The Best of the Achaeans: Concepts of the Hero in Archaic Greek Poetry

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Chapter 17. On the Antagonism of God and Hero

17§1. Aside from the direct testimony of P.Oxy. 1800 and Aesop Vitae G+W 142 about a hero cult of Aesop, there is important indirect evidence for his actual function as cult hero. Again we turn to the parallelism between the deaths of Aesop and Pyrrhos. In the myth of Pyrrhos, the theme of his antagonism with Apollo is fundamental to his essence as cult hero of Delphi. [1] Now we see a parallel pattern of antagonism in the Life of Aesop tradition. At the moment that the Delphians plot the death of Aesop, Apollo is described as having mênis ‘anger’ against him (μηνίοντος: Vita G 127). [2] There is a crucial supplementary detail in the Golenishchev Papyrus, where the god is described as actively helping the Delphians bring about Aesop’s death (P.Gol.: συνεργοῦντος). [3] Apollo’s anger is motivated by an incident in Samos: Aesop had sacrificed to the Muses and set up a shrine for them, neglecting to place Apollo in the center (Vita G 100, 127; P.Gol.). [4] The pattern of antipathy between Aesop and Apollo is in fact complemented by a pattern of sympathy between him and the Muses. In the course of Vita G, there is mention of the Muses no fewer than twenty-five times, often in the context of Aesop’s swearing by them. [5] It was the Muses who had {289|290} originally given Aesop his power of verbal skills (Vita G 7). [6] Before he dies, it is at a sanctuary of the Muses that Aesop takes refuge (Vita G 134), imploring the Delphians in the name of Zeus Xénios not to despise the smallness of the sanctuary (Vita G 139)—as the eagle had once despised the smallness of the dung beetle (Vita G 135). [7] The implicit but obvious foil here for the smallness of the Muses’ sanctuary is the overwhelming greatness of Apollo’s sanctuary at Delphi. In this connection, we may observe that Aesop never mentions Apollo by name in Vita G: instead, he refers to the god either as the prostátēs ‘leader’ of the Muses (G 33, 142) or simply as ‘he who is greater than the Muses’ (G 33). The latter designation meshes neatly with the implicit theme that the Muses’ sanctuary is small in comparison to Apollo’s.

17§3. In fact, the traditional diction of archaic Greek poetry makes it explicit that the essence of the poet is defined by the Muses and Apollo:

Moreover, Apollo is traditionally the leader of the Muses from the standpoint of ritual poetry, as we see from the following spondaic fragment concerning libations:

Besides the title Moúsarkhos, Apollo also qualifies as Mouseîos (IG 7.1.36: Megara) and Mousagétēs ‘Leader of the Muses’ (IG 12.5.893: Tenos). [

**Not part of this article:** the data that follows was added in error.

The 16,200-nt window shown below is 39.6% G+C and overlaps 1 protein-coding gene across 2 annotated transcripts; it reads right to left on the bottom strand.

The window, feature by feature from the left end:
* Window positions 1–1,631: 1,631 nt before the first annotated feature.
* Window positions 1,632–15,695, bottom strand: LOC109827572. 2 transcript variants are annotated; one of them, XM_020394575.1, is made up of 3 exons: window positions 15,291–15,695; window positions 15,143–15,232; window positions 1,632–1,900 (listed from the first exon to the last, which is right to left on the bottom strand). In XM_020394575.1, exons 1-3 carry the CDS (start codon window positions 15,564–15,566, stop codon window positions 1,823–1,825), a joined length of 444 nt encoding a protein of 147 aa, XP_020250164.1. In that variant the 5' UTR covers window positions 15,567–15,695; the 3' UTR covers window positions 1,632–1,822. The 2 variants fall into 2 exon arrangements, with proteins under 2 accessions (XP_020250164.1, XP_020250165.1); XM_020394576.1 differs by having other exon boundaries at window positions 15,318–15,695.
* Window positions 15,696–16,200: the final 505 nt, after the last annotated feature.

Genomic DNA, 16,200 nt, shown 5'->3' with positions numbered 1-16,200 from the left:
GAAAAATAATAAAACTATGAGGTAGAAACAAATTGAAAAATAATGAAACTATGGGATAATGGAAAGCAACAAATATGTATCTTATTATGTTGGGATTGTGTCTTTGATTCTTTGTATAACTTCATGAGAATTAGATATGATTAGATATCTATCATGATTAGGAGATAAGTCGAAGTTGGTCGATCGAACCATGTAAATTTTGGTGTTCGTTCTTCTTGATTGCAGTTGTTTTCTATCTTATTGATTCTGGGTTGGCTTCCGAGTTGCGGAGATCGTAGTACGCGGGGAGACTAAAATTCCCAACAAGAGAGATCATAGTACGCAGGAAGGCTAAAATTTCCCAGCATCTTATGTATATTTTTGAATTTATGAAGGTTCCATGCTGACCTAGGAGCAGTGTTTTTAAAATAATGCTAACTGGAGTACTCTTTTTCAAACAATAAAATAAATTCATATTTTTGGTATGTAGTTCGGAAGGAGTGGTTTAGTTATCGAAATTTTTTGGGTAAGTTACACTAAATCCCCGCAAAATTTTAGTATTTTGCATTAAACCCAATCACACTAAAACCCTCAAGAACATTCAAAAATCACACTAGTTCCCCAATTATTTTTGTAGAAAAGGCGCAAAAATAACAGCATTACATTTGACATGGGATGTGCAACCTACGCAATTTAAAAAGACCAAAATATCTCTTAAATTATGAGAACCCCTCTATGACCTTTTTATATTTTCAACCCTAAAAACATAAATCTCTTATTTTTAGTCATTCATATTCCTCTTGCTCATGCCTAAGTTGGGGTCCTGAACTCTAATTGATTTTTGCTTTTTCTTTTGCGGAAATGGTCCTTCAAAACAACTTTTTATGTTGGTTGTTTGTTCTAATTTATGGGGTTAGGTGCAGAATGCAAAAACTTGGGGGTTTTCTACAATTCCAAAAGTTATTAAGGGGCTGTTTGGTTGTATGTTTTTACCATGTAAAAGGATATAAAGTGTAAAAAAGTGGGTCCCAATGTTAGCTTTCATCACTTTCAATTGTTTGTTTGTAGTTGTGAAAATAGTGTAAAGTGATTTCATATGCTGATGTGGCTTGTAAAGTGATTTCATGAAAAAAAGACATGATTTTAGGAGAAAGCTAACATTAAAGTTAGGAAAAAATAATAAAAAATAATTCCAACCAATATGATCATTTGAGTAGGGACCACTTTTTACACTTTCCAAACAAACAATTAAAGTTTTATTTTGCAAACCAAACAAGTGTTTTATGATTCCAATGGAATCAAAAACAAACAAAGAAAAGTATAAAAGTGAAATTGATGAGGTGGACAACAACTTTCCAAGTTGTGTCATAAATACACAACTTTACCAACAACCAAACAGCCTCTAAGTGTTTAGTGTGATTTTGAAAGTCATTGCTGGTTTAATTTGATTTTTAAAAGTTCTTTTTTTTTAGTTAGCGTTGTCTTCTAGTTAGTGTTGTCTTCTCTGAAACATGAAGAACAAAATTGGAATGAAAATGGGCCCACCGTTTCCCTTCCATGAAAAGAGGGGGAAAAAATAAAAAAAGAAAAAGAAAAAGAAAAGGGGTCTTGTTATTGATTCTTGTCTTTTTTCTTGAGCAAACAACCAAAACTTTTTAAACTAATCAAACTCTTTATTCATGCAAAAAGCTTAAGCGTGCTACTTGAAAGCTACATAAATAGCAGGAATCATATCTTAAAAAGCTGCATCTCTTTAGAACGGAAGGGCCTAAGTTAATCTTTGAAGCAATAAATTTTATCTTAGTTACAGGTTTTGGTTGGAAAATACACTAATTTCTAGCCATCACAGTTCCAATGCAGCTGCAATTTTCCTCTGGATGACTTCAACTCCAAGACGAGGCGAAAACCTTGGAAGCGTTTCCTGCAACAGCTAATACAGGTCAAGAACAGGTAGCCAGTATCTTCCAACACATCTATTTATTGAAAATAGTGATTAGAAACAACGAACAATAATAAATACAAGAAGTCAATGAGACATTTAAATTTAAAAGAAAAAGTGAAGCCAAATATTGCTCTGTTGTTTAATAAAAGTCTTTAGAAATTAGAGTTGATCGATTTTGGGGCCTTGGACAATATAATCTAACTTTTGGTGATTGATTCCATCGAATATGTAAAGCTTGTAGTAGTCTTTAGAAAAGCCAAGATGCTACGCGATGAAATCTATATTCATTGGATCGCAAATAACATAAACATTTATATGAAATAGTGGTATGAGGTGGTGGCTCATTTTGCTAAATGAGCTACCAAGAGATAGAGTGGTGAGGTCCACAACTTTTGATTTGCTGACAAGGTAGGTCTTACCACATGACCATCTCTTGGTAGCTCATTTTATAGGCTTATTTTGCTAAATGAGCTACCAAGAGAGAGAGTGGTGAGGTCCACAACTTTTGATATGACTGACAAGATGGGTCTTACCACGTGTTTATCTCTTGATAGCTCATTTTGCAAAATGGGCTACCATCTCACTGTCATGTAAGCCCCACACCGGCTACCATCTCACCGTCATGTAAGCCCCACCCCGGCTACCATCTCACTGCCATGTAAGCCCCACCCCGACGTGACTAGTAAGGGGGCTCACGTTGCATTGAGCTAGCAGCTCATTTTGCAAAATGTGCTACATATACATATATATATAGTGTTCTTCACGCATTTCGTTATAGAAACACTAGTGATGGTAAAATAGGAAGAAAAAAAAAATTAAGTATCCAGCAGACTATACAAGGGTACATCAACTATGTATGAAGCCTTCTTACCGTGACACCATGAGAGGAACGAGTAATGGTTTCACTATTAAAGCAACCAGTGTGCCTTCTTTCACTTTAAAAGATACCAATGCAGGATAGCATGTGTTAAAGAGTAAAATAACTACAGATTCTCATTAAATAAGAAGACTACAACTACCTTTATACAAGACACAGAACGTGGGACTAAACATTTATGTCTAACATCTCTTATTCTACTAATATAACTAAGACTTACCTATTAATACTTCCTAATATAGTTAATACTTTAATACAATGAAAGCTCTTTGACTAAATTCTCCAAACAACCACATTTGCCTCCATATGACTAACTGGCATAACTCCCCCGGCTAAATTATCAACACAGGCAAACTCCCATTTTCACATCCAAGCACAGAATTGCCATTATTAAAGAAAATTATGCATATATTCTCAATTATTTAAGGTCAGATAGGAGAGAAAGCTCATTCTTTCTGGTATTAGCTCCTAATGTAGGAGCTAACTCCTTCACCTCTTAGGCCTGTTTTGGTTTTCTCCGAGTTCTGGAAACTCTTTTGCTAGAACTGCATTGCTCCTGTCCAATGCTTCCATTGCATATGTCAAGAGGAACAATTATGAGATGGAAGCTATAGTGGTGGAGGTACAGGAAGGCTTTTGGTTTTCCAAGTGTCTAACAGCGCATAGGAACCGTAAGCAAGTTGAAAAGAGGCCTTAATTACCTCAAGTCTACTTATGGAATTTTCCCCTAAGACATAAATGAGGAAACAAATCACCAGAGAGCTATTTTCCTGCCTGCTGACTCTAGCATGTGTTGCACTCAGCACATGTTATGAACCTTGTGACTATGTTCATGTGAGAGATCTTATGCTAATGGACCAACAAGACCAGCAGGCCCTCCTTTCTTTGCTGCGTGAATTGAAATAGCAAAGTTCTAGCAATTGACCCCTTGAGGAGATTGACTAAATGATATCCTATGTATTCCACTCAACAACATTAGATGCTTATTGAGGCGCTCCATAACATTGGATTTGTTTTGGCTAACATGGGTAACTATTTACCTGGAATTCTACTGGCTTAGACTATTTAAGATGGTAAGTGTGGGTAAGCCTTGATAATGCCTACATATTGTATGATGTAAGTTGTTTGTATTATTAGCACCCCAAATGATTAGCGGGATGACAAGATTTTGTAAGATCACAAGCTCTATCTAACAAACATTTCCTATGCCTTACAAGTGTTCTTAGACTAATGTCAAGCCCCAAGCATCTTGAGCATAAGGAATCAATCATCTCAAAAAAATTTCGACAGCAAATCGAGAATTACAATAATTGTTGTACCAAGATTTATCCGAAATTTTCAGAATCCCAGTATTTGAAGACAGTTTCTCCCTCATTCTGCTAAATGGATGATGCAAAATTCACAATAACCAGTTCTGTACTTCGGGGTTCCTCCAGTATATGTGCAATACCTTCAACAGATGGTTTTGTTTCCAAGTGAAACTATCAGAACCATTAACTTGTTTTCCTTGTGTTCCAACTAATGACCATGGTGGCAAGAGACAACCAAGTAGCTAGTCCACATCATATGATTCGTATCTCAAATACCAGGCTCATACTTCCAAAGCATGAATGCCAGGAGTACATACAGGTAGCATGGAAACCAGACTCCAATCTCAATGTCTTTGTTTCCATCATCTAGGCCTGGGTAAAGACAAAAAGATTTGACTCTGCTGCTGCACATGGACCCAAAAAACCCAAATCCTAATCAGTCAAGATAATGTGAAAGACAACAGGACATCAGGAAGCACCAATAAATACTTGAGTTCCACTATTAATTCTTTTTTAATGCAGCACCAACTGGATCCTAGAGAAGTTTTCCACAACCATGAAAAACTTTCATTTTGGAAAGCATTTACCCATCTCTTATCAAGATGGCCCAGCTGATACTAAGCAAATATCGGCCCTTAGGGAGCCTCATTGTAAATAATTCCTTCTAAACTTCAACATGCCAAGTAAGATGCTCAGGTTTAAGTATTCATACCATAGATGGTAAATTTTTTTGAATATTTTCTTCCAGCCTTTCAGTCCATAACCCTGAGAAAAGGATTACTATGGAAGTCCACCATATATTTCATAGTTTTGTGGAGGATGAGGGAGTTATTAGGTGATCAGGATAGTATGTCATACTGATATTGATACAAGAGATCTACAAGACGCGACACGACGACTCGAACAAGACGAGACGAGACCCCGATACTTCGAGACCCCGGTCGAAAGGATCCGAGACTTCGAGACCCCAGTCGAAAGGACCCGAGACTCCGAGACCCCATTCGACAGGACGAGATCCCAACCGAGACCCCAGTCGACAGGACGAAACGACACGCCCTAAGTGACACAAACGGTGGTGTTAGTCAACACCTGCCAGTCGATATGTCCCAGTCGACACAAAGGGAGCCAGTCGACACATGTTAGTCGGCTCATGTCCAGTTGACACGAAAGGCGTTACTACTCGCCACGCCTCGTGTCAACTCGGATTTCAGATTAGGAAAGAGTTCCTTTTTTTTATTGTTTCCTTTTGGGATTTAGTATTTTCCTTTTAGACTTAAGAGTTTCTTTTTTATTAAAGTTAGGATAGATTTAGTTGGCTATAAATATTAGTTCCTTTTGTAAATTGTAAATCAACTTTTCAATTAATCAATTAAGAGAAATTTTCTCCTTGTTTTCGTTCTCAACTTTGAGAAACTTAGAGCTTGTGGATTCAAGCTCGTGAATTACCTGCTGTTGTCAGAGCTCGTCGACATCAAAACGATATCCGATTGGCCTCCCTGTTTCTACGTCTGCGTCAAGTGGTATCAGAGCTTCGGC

13] Still, in view of this evidence, an important question arises: {291|292} why is it, then, that the archaic poet as a rule invokes the Muses without Apollo at the beginning of his composition (Iliad I 1, Odyssey i 1, Works and Days 1, etc.)? We will arrive at an answer, I submit, by looking further at the context of the same Hesiodic passage that explicitly derives the essence of the poet from the Muses and Apollo (Theogony 94–95): the aoidós ‘poet’ is now specifically called Μουσάων θεράπων ‘the therápōn of the Muses’ (Theogony 100). Before we can interpret this expression, however, an excursus on the word therápōn is in order.

17§4. As Nadia Van Brock can show, [14] therápōn had actually meant something like ‘ritual substitute’ at the time it was borrowed into Greek from Anatolia, probably in the second millennium B.C. Compare Hittite tarpas̆s̆a-/tarpan(alli)– ‘ritual substitute’, corresponding formally to Greek theraps/therápōn. To paraphrase Van Brock, the Hittite word designates an entity’s alter ego (‘un autre soi-même’), a projection upon whom the impurities of this entity may be transferred. [15] She goes on to cite a Greek reflex of these semantics in the Iliadic application of therápōn to Patroklos, [16] the one Achaean who is by far the most phílos to Achilles [17] —and who is killed wearing the very armor of Achilles. [18] Without any such comparative evidence, without even having to consider the word therápōn, Cedric Whitman has independently reached a parallel conclusion: that Patroklos functions as the epic surrogate of Achilles. [19] Granted, the prevailing applications of the word therápōn in ancient Greek poetry are semantically secondary: ‘warrior’s companion’ (as typically at Iliad IV 227, VIII 104, XIII 246, etc.) or simply ‘attendant’ (Iliad XI 843, XIX 143, Odyssey xviii 424, etc.). But we can see from the contexts where Patroklos is therápōn of Achilles (Iliad XVI 165, 244, 653; XVII 164, 271, 388) that the force of the word goes far beyond the dimensions of ‘warrior’s companion’. As Dale Sinos has convincingly argued, [20] Patroklos qualifies as therápōn of Achilles only so long as he stays within his limits as the recessive equivalent of the dominant hero. [21] In the words of Achilles himself, Patroklos and he are equivalent warriors, so long as {292|293} Patroklos stays by his side; once he is on his own, however, the identity of Patroklos as warrior is in question:

By its very outcome, the fatal impersonation of Achilles by Patroklos reveals that the therápōn is no longer the equivalent of Achilles once he leaves his side and goes beyond the limits Achilles had set for him (Iliad XVI 87–96). [
23] Since even the epithet assigned to the therápontes of Achilles is ankhémakhoi ‘those who fight nearby’ (Iliad XVI 272, XVII 165), [24] we may infer that Patroklos has ceased to be therápōn of Achilles at the moment of his death. As we shall now see, he has become the therápōn of someone else.